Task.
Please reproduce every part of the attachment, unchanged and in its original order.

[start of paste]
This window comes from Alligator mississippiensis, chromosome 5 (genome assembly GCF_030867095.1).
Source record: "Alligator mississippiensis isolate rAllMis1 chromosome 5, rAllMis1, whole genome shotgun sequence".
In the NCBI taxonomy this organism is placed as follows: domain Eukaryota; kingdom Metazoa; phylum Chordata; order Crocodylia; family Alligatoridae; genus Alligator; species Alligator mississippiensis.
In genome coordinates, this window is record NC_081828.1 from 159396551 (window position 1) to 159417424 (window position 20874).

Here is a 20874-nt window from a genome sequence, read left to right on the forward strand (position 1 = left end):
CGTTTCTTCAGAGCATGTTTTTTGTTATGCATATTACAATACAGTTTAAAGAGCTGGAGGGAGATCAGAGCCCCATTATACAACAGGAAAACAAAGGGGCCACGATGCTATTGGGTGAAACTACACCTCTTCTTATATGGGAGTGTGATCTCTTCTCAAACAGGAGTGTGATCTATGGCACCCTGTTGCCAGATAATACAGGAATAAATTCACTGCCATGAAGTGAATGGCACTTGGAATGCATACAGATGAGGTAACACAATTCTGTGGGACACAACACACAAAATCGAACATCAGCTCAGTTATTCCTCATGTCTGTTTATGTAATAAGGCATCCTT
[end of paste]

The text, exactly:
This window comes from Alligator mississippiensis, chromosome 5 (genome assembly GCF_030867095.1).
Source record: "Alligator mississippiensis isolate rAllMis1 chromosome 5, rAllMis1, whole genome shotgun sequence".
In the NCBI taxonomy this organism is placed as follows: domain Eukaryota; kingdom Metazoa; phylum Chordata; order Crocodylia; family Alligatoridae; genus Alligator; species Alligator mississippiensis.
In genome coordinates, this window is record NC_081828.1 from 159396551 (window position 1) to 159417424 (window position 20874).

Here is a 20874-nt window from a genome sequence, read left to right on the forward strand (position 1 = left end):
CGTTTCTTCAGAGCATGTTTTTTGTTATGCATATTACAATACAGTTTAAAGAGCTGGAGGGAGATCAGAGCCCCATTATACAACAGGAAAACAAAGGGGCCACGATGCTATTGGGTGAAACTACACCTCTTCTTATATGGGAGTGTGATCTCTTCTCAAACAGGAGTGTGATCTATGGCACCCTGTTGCCAGATAATACAGGAATAAATTCACTGCCATGAAGTGAATGGCACTTGGAATGCATACAGATGAGGTAACACAATTCTGTGGGACACAACACACAAAATCGAACATCAGCTCAGTTATTCCTCATGTCTGTTTATGTAATAAGGCATCCTT